- "Storytelling with data is critical. But the emphasis is on data, not story."
-- Richard Hren, marketing strategist
Storytelling is a popular concept in data analysis circles these days. Thatís good! Sometimes, though, the story overshadows the data, and thatís bad.
What happens when data analysts present results in the same form that we get from data analysis tools? Not much. Decision makers donít care about that stuff. If we want action, itís up to us to speak managementís language, and managers appreciate a good story.
Stories get managementís attention. Stories help make your message understood, and encourage thoughtful discussion. But you must tell the right story, in the right way.
The heart of a good data story is the data itself, and the information that the data reveals. Some people tell stories that are engaging, believable, and persuasive, yet untrue. They hammer data into the story they want to tell, instead of crafting a story to fit the dataís message. Some of these stories bend facts, others are simply make-believe. Those are not good data stories.
A good data story must be true.
Whatís true? The sequence of events in your story must be realistic, in light of the available data and your analysis of it. The data comes first, the story second.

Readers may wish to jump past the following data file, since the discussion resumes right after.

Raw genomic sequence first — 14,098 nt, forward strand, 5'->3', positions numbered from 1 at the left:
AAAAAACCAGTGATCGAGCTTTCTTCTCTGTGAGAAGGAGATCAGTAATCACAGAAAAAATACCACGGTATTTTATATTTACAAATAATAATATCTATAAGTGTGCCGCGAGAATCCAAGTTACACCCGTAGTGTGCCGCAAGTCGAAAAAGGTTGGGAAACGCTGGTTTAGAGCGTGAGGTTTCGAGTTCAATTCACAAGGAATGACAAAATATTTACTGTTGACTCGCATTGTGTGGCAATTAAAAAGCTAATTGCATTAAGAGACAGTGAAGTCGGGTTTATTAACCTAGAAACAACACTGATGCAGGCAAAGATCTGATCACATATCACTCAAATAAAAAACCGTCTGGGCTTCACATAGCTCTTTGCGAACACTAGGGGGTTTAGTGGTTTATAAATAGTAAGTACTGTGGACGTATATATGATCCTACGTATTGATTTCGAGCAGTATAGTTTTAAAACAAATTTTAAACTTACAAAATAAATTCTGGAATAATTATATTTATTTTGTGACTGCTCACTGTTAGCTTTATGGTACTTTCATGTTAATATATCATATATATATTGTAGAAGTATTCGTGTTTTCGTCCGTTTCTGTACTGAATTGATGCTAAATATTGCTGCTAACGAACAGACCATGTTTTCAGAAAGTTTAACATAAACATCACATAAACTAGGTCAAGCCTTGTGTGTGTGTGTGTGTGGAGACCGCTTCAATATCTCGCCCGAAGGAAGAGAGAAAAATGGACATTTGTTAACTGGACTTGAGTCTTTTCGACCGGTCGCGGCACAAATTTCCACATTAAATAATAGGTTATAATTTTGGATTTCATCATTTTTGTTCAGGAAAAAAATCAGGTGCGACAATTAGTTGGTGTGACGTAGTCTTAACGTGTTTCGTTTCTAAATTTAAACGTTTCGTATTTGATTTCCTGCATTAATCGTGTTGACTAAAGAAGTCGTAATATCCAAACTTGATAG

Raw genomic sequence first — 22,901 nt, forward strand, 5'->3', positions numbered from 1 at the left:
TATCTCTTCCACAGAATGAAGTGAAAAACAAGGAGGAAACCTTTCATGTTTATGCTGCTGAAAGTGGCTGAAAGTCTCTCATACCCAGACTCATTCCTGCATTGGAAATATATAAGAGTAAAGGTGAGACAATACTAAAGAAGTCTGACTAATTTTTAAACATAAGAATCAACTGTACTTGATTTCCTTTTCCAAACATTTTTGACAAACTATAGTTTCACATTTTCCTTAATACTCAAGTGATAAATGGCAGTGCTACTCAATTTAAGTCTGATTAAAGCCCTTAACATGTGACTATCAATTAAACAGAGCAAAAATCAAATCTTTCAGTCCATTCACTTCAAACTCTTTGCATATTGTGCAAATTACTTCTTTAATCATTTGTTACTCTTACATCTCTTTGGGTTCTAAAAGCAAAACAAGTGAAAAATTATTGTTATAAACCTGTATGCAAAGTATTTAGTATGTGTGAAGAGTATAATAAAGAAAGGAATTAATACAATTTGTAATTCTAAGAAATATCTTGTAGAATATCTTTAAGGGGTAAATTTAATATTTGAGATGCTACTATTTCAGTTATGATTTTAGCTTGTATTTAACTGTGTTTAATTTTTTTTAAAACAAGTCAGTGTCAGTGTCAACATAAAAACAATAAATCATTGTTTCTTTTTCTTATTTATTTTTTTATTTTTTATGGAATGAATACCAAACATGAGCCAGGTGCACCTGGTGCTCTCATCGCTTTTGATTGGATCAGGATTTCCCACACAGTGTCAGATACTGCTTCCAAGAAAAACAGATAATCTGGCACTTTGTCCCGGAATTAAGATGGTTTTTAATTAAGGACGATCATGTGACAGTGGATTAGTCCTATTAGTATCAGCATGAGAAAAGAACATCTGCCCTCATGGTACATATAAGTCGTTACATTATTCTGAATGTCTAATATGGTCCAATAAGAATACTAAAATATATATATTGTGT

Good data stories also need the same things that any other story needs.
A good data story needs the right protagonist.
Letís be clear. Your data story must not be about you. Management doesn't care about you. Clients don't care about you. A good story is about a person that the listener can identify with. So a good protagonist might be your manager, a client, or some other person (real or hypothetical, such as a customer persona), that is important to your audience.
A good data story needs a challenge.
Interesting stories introduce conflict early. Whatís your hero or heroineís problem? High costs? Low revenue? Legal risk? What will happen if the challenge is not overcome?
A good data story needs a happy ending.
The ending may not be as happy as a fairy tale. Perhaps not all will live happily ever after. But the ending will suggest a course of action that makes the best of the situation. Sometimes that may be very happy indeed, as when a test program worked so well that you can recommend expansion and everyone will gain. Sometimes it will only be the best of a bad situation, as when the test goes so poorly that you must recommend pulling the plug to minimize loss.
Next time that you present, donít do a data dump. Instead, tell a true story. It will be about a hero very much like your manager or client, and tell the tale of facing a challenge and taking it on for the best possible result.
Do you tell stories with data? Share your experience here.